The Demon Drink

Alcohol and moral regulation, past and present

Authored by: Henry Yeomans , Chas Critcher

Routledge Handbook of Leisure Studies

Print publication date:  April  2013
Online publication date:  July  2013

Print ISBN: 9780415697170
eBook ISBN: 9780203140505
Adobe ISBN: 9781136495595

10.4324/9780203140505.ch26

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Abstract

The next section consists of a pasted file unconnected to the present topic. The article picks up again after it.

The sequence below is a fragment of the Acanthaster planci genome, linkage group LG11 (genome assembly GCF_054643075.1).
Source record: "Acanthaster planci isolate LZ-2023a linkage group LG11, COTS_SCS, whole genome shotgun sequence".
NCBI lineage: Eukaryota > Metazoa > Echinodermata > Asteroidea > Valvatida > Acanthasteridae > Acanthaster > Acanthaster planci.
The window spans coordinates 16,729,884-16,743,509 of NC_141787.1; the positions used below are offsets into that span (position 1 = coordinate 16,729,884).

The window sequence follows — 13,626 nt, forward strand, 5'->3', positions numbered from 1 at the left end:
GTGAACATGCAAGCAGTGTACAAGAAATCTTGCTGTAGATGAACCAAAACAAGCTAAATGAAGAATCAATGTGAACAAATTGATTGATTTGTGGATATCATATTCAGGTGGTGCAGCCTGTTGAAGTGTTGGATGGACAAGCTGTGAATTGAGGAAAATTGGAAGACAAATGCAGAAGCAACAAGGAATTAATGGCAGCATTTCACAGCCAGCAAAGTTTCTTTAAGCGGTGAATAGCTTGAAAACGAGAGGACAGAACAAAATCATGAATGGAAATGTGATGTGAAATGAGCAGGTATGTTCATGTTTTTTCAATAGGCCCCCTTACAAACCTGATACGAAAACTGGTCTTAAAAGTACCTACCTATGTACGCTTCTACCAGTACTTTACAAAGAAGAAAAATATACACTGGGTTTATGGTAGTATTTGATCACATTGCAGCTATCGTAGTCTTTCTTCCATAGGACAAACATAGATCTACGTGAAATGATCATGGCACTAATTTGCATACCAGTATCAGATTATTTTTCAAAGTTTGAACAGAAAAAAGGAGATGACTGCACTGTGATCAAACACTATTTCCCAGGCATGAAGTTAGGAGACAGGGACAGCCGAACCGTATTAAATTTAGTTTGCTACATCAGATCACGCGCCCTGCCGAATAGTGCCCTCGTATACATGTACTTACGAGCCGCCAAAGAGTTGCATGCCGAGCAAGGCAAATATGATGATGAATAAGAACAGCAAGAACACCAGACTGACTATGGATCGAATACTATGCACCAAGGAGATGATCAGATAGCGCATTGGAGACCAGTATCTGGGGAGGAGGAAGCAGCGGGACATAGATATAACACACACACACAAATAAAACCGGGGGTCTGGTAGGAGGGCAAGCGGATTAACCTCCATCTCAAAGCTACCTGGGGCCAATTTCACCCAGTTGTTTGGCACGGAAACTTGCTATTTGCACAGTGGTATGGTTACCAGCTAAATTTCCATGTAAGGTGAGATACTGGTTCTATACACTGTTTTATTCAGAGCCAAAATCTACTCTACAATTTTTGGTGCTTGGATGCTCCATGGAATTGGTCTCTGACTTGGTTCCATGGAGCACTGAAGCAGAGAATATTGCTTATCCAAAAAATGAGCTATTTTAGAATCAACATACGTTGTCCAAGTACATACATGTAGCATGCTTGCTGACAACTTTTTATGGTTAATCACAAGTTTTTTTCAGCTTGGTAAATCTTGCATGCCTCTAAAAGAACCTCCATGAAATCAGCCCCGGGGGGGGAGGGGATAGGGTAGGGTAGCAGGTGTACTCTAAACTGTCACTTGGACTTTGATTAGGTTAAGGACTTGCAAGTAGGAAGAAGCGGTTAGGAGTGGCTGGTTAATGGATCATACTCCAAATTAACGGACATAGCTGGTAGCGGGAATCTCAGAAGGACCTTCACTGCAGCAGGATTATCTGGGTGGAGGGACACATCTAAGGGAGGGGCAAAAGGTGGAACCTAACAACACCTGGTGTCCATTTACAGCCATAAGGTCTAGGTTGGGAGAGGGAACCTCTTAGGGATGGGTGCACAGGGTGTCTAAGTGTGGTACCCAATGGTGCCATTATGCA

The consumption of alcoholic drinks is an important feature of leisure in Western societies. Pleasure in drinking can be found simply in the enjoyment of taste, but also in the way it enhances personal relaxation, sociability and recreation (Keane, 2011). Drinking permeates social rituals such as christenings, weddings and funerals. This ubiquitous enjoyment of alcohol can be problematic. Consumption eventually affects drinkers’ consciousness and lessens self-control. Drinking has been blamed for diminished economic productivity, domestic disharmony and disruptions to public order. The intoxicating effects of alcohol allegedly lead to failure in social roles as worker, parent or user of public space (Room, 2011). Understandings of alcohol are thus acutely ambivalent: drinking is widely enjoyed yet frequently linked to many social problems (Gusfield, 1996).

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